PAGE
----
Etymology
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Words related to *pag-

Areopagus 
1640s, Greek, Areios pagos "the hill of Ares," west of the Acropolis in Athens, where the highest judicial court sat; second element from pagos "pinnacle, cliff, rocky hill," related to pegnunai "to fasten, coagulate," from PIE root *pag- "to fasten." Sense extended to "any important tribunal."
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appease (v.)
c. 1300 "to reconcile," from Anglo-French apeser, Old French apaisier "to pacify, make peace, appease, be reconciled, placate" (12c.), from the phrase a paisier "bring to peace," from a "to" (see ad-) + pais, from Latin pacem (nominative pax) "peace" (see peace). Meaning "pacify (one who is angry)" is from late 14c.; for political sense, see appeasement. Related: Appeased; appeasing.
appeasement (n.)

mid-15c., appesement, "pacification," from Old French apaisement "appeasement, calming," noun of action from apaisier "pacify, make peace, placate" (see appease). First recorded 1919 in international political sense; not pejorative until the failure of British Prime Minister Neville Chamberlain's policy toward Germany in 1939 (methods of appeasement was Chamberlain's description of his policy).

compact (adj.)

late 14c., of substances, "closely and firmly united," from Latin compactus "concentrated," past participle of compingere "to fasten together, construct," from com "with, together" (see com-) + pangere "to fix, fasten" (from PIE root *pag- "to fasten"). Related: Compactly; compactness. Compact car is 1960. Compact disc is from 1979.

compact (n.1)

"an agreement or contract between two or more parties," 1590s, from Latin compactum "agreement," noun use of neuter past participle of compacisci "come to agreement," from com "with, together" (see com-) + pacisci "to covenant, contract" (from PIE root *pag- "to fasten").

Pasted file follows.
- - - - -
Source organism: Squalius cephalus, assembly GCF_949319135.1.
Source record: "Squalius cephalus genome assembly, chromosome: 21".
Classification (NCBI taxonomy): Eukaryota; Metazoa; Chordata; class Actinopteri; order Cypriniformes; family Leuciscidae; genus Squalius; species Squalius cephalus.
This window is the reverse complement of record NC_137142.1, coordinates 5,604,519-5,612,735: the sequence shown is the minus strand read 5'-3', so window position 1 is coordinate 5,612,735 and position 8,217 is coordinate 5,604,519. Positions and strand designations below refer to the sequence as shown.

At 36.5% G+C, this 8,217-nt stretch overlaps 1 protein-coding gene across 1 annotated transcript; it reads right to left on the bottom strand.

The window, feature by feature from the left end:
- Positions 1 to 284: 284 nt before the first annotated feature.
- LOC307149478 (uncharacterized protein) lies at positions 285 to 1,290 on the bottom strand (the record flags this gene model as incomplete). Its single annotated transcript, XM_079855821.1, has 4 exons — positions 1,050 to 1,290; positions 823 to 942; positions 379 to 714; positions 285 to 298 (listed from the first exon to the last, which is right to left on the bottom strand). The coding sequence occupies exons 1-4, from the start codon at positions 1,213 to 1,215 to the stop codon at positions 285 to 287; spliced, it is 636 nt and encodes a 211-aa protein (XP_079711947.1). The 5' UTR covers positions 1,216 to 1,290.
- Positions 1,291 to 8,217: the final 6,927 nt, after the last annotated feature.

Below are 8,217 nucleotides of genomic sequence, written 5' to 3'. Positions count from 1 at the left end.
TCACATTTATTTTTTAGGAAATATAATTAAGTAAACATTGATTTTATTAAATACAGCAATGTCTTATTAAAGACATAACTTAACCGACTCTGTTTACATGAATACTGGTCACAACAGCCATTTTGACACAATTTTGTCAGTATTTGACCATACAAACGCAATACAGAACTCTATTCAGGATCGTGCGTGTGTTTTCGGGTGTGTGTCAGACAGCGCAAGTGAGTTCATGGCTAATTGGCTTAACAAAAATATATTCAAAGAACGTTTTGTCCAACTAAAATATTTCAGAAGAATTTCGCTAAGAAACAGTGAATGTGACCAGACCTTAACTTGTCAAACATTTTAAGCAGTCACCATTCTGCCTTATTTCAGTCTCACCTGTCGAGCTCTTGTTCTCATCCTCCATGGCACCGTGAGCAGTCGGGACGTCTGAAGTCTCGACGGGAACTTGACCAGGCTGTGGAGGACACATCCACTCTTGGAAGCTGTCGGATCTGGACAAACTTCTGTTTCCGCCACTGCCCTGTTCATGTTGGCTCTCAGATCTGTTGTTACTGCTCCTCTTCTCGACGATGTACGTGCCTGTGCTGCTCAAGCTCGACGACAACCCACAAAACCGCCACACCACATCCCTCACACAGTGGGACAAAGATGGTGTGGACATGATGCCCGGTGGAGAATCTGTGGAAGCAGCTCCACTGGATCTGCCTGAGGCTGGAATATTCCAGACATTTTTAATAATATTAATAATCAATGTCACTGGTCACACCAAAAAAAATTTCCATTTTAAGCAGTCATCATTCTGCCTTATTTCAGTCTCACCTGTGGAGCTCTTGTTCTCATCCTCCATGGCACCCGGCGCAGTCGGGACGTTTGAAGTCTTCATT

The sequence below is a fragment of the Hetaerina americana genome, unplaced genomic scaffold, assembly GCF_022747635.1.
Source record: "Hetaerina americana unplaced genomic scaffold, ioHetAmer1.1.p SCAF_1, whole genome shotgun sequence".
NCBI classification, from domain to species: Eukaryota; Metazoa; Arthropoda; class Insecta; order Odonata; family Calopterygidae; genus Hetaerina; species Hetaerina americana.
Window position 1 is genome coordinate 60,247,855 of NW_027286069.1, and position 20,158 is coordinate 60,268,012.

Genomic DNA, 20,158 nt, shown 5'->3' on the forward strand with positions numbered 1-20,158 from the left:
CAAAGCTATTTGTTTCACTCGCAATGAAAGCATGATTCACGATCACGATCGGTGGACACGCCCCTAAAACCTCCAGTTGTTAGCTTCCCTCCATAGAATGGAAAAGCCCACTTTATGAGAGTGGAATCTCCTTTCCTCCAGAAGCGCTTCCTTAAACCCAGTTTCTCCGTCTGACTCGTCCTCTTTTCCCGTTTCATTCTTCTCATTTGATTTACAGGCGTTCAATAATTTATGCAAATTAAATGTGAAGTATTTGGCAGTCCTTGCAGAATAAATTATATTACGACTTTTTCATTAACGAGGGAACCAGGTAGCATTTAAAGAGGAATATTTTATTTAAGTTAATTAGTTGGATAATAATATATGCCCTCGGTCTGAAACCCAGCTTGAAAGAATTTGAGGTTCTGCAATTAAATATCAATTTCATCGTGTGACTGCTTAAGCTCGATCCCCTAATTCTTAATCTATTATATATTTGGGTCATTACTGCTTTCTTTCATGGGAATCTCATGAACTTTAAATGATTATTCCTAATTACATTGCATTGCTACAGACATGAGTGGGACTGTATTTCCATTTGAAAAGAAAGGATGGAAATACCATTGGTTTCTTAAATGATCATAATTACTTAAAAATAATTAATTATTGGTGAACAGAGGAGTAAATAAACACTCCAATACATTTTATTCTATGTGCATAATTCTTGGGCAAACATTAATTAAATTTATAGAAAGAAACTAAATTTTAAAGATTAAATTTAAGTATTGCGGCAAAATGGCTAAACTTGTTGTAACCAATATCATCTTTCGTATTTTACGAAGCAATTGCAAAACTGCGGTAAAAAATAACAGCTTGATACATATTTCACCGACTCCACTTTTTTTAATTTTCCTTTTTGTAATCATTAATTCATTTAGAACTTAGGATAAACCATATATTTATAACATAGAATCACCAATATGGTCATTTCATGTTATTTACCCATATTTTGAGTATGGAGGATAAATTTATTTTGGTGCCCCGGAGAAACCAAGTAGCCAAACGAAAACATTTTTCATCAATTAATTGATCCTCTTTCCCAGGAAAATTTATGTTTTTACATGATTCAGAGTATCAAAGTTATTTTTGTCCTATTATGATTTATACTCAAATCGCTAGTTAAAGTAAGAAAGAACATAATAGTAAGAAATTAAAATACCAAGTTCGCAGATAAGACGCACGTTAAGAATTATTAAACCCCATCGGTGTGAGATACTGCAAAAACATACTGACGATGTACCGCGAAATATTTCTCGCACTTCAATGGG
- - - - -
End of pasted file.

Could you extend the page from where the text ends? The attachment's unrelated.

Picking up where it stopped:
fang (n.)

Old English fang "prey, spoils, plunder, booty; a seizing or taking," from gefangen, strong past participle of fon "seize, take, capture," from Proto-Germanic *fāhanan (source also of Old Frisian fangia, Middle Dutch and Dutch vangen, Old Norse fanga, German fangen, Gothic fahan), from nasalized form of PIE root *pag- "to fasten" (source also of Latin pax "peace").

The sense of "canine tooth" (1550s) was not in Middle English and probably developed from Old English fengtoð, literally "catching- or grasping-tooth." Compare German Fangzahn. Transferred to the venom tooth of a serpent, etc., by 1800.

impact (v.)
c. 1600, "press closely into something," from Latin impactus, past participle of impingere "to push into, drive into, strike against," from assimilated form of in- "into, in, on, upon" (from PIE root *en "in") + pangere "to fix, fasten" (from PIE root *pag- "to fasten"). Original sense is preserved in impacted teeth. Sense of "strike forcefully against something" first recorded 1916. Figurative sense of "have a forceful effect on" is from 1935. Related: Impacting.
impale (v.)

1520s, "to enclose with stakes, fence in" (a sense continued in specialized uses into 19c.), from French empaler or directly from Medieval Latin impalare "to push onto a stake," from assimilated form of in- "into, in" (from PIE root *en "in") + Latin palus "a stake, prop, stay; wooden post, pole" (from PIE *pak-slo-, from root *pag- "to fasten"). Sense of "pierce with a pointed stake" (as torture or capital punishment) first recorded 1610s. Related: Impaled; impaling.

impinge (v.)
1530s, "fasten or fix forcibly," from Latin impingere "drive into, strike against," from assimilated form of in- "into, in, on, upon" (from PIE root *en "in") + pangere "to fix, fasten" (from PIE root *pag- "to fasten"). Sense of "encroach, infringe" first recorded 1738. Related: Impinged; impinging; impingent.
newfangled (adj.)

late 15c., "addicted to novelty," literally "ready to grasp at all new things," from adjective newefangel "fond of novelty" (mid-13c., neufangel), from new + -fangel "inclined to take," from Proto-Germanic *fanglon "to grasp," from nasalized form of PIE root *pag- "to fasten" (compare fang). Sense of "lately come into fashion" is recorded from 1530s. Fanglement "act of fashioning; something made" is from 1660s; neue-fangelnesse "fondness for novelty" is from late 14c. Middle English had gar-fangel "fish-spear."